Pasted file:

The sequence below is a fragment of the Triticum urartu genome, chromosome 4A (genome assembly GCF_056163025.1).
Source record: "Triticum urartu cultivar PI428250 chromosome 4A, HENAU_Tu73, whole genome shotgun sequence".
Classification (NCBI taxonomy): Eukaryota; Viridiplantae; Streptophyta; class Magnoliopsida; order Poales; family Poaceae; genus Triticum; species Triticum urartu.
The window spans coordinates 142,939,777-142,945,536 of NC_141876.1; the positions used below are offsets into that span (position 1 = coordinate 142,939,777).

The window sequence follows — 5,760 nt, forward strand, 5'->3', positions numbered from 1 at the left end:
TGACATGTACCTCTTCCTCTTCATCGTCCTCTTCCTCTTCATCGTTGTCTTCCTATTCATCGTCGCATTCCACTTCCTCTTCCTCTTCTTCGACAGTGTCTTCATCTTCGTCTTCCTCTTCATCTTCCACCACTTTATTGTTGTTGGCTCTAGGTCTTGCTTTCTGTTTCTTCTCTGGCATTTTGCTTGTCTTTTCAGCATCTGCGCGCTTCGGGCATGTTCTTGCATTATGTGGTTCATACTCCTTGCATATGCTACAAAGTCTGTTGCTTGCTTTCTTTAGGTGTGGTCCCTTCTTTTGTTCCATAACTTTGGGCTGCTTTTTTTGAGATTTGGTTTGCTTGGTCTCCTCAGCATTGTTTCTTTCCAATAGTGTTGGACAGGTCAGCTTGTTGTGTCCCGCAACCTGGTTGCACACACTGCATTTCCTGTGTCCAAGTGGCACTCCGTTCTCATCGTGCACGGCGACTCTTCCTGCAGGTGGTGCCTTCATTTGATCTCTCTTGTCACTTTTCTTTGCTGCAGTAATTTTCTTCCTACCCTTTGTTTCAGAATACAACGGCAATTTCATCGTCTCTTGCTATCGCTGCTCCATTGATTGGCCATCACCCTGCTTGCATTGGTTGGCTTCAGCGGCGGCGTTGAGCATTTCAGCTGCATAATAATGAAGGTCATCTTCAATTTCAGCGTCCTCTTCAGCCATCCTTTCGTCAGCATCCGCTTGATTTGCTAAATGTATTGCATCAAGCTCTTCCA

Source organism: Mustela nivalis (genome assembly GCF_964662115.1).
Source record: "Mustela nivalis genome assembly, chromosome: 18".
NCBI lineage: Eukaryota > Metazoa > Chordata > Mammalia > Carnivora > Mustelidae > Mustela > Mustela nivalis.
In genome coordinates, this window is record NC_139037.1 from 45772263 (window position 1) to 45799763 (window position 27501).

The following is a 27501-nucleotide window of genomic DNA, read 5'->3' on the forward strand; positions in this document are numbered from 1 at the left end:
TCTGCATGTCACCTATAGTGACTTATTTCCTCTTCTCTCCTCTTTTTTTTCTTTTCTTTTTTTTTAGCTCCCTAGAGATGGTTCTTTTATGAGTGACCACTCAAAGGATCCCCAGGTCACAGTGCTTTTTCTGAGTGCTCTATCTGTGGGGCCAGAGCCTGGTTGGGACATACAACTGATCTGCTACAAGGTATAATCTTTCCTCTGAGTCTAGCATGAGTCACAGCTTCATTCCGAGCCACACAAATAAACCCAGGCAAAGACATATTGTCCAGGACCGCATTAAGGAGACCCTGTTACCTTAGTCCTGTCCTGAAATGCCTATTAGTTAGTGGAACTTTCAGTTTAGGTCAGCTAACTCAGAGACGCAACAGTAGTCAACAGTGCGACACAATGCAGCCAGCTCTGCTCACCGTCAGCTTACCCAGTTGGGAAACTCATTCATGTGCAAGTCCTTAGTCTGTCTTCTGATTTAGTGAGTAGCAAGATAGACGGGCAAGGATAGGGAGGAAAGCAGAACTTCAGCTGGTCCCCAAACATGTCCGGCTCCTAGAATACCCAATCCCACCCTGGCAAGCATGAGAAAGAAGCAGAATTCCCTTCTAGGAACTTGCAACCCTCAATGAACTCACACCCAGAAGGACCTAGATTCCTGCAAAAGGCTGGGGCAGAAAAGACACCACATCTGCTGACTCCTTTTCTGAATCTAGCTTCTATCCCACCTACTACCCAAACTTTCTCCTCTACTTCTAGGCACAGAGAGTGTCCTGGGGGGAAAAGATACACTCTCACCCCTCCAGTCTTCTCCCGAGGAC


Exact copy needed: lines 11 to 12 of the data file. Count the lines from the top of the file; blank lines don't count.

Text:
The following is a 27501-nucleotide window of genomic DNA, read 5'->3' on the forward strand; positions in this document are numbered from 1 at the left end:
TCTGCATGTCACCTATAGTGACTTATTTCCTCTTCTCTCCTCTTTTTTTTCTTTTCTTTTTTTTTAGCTCCCTAGAGATGGTTCTTTTATGAGTGACCACTCAAAGGATCCCCAGGTCACAGTGCTTTTTCTGAGTGCTCTATCTGTGGGGCCAGAGCCTGGTTGGGACATACAACTGATCTGCTACAAGGTATAATCTTTCCTCTGAGTCTAGCATGAGTCACAGCTTCATTCCGAGCCACACAAATAAACCCAGGCAAAGACATATTGTCCAGGACCGCATTAAGGAGACCCTGTTACCTTAGTCCTGTCCTGAAATGCCTATTAGTTAGTGGAACTTTCAGTTTAGGTCAGCTAACTCAGAGACGCAACAGTAGTCAACAGTGCGACACAATGCAGCCAGCTCTGCTCACCGTCAGCTTACCCAGTTGGGAAACTCATTCATGTGCAAGTCCTTAGTCTGTCTTCTGATTTAGTGAGTAGCAAGATAGACGGGCAAGGATAGGGAGGAAAGCAGAACTTCAGCTGGTCCCCAAACATGTCCGGCTCCTAGAATACCCAATCCCACCCTGGCAAGCATGAGAAAGAAGCAGAATTCCCTTCTAGGAACTTGCAACCCTCAATGAACTCACACCCAGAAGGACCTAGATTCCTGCAAAAGGCTGGGGCAGAAAAGACACCACATCTGCTGACTCCTTTTCTGAATCTAGCTTCTATCCCACCTACTACCCAAACTTTCTCCTCTACTTCTAGGCACAGAGAGTGTCCTGGGGGGAAAAGATACACTCTCACCCCTCCAGTCTTCTCCCGAGGAC